Evanston’s City Council has approved another round of tests to try to determine the source of methane gas detected at James Park and installing gas alarm systems at the school and senior center that border the park.

Initial tests earlier this year found concentrations of the flammable gas about 50 feet underground in the park — a former landfill site.

But the city’s consultants now say the composition of the chemical mixture found with the gas suggests that the source may not be decomposition of solid waste dumped there.

The new round of more detailed testing, estimated to cost up to $106,000, is designed look for mercaptan, a chemical added to natural gas by utilities, and other chemical signatures that could determine the exact source of the gas.

In response to a question from Alderman Jane Grover, 7th Ward, at Monday night’s council meeting, Deputy City Attorney Michelle Masoncup said that if the tests determined the city-owned landfill is not the source of the gas, the city would pursue claims against whatever entity may have caused it.

Fire Chief Greg Klaiber says tests conducted three times weekly at Dawes Elementary School and the Levy Senior Center using a hand-held methane monitor have not turned up any elevated levels of the gas in either facility.

But Klaiber says that as a public safety measure a permanent detection system should be installed at each facility.

The new alarms, costing a total of $42,554, will be tied into the existing fire alarm systems at each building.

If an elevated level of methane were to be detected, Klaiber says, an audible alarm would sound, informing people to leave the buiding, and the system would also notify the Fire Department to respond to investigate the situation.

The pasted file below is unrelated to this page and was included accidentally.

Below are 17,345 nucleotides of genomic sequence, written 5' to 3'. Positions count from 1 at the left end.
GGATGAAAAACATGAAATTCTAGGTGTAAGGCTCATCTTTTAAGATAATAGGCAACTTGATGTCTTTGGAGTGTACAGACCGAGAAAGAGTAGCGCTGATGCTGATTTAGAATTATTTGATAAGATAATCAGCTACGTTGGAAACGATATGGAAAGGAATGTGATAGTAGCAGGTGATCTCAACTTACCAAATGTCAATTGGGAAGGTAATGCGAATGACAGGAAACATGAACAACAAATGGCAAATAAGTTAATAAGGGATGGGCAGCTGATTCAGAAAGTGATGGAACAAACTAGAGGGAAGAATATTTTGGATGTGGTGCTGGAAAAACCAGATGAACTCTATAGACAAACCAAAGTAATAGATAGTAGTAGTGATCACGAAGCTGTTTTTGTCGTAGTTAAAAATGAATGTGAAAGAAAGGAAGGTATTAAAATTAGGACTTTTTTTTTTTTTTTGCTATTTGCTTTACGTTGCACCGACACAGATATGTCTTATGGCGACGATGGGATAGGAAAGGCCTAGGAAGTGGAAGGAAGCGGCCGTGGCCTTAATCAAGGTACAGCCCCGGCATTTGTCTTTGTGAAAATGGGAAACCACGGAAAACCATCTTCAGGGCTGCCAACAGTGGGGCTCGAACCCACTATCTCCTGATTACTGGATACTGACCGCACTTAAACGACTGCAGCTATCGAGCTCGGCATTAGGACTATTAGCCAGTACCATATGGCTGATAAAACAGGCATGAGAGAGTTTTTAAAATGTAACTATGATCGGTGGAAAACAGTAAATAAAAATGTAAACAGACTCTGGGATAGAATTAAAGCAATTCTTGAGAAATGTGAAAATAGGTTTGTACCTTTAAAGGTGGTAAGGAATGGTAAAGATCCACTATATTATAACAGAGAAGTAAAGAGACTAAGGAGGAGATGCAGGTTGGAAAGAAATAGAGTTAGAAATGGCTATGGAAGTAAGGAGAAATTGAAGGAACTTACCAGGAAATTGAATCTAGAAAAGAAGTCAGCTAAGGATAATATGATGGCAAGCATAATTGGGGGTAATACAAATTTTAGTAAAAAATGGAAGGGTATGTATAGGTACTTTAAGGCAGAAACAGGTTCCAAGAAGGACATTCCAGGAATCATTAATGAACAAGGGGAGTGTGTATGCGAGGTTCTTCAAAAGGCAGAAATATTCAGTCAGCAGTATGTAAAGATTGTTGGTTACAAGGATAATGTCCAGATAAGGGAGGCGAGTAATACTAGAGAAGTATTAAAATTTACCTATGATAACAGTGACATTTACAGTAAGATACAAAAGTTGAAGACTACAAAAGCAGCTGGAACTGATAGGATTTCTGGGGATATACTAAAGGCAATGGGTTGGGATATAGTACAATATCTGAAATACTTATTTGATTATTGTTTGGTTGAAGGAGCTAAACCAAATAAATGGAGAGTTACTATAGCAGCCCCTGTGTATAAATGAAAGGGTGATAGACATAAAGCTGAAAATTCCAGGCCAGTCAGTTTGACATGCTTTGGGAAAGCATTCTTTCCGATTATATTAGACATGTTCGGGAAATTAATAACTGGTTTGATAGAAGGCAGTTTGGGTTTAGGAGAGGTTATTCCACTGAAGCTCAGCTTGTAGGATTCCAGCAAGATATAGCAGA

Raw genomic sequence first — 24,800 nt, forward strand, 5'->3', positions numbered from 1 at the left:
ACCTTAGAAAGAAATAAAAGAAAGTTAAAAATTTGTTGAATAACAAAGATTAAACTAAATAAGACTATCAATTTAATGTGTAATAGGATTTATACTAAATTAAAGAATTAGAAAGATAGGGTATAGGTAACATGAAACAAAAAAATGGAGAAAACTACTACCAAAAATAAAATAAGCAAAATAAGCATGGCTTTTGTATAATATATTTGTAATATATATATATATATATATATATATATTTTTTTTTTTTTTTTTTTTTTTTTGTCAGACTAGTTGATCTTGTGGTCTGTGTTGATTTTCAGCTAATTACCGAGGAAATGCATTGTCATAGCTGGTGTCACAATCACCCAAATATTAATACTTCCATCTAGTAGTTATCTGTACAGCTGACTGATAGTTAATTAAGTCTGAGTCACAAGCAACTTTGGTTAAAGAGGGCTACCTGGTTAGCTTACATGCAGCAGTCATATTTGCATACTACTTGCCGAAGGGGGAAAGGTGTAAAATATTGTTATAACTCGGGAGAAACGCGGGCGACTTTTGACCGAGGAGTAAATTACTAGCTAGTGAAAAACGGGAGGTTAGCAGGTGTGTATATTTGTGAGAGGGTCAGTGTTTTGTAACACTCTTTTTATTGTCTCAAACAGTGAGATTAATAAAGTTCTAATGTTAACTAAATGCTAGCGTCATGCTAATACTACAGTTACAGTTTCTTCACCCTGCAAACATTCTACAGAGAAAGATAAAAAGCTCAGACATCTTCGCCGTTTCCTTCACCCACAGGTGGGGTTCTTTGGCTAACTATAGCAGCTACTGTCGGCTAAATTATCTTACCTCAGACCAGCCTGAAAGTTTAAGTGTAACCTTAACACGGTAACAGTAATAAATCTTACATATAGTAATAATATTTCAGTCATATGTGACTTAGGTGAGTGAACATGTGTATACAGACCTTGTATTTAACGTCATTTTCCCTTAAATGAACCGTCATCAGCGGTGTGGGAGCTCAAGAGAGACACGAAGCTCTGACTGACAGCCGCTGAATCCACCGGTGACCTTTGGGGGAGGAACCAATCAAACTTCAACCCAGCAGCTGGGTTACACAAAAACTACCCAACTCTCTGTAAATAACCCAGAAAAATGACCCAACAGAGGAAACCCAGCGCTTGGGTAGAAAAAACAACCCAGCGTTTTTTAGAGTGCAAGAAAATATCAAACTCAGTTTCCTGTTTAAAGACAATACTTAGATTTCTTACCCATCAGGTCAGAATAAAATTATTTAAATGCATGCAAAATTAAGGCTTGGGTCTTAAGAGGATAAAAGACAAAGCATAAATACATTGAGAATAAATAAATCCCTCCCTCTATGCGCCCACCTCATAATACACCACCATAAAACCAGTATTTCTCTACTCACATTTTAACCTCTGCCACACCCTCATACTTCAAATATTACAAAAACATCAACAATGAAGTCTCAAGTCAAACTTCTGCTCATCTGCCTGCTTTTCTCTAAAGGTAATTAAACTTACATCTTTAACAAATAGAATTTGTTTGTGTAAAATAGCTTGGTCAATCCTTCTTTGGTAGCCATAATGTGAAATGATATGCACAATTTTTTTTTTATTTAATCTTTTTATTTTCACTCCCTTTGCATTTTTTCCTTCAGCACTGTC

Bill Smith is the editor and publisher of Evanston Now.

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1 Comment

  1. What entity caused the city to Spend over $200,000?
    The city , has not been clear on who caused them to start this testing in the first place, The documents seem to claim work on the Water district site, were they found high levels, caused this, but it is not clear.

    At one point the city claimed it would spend what was necessary, so far they have spend $200,000 plus, with no real clear plan.

    Also the monitoring seem rather pointless, the Levy Center does not have basement, and is ventilated, so its not too likely gas will build up, more likely to be in home or sewer in the area.

    Also it appears they have a new consultant, so the first testing many not have been very useful.

    What was unclear if you read the documents the city proceed to do work with out council approval, for testing, spending thousands of dollars, after the council approved alittle over $20,000.

    Also it appear at one point the city was to do some research and did not follow through, Also in this entire process, it does not appear anyone city employee was leading it, so it even more confused.

    At the last council a member critized a citizen for asking a question at public comment, about financing of a development, althought there was NO financing to be provided by the city, it is quite clear, the disorganization of how the city does its business, is creating an enviroment that no one, including public officials have any idea of what is going on, many times.

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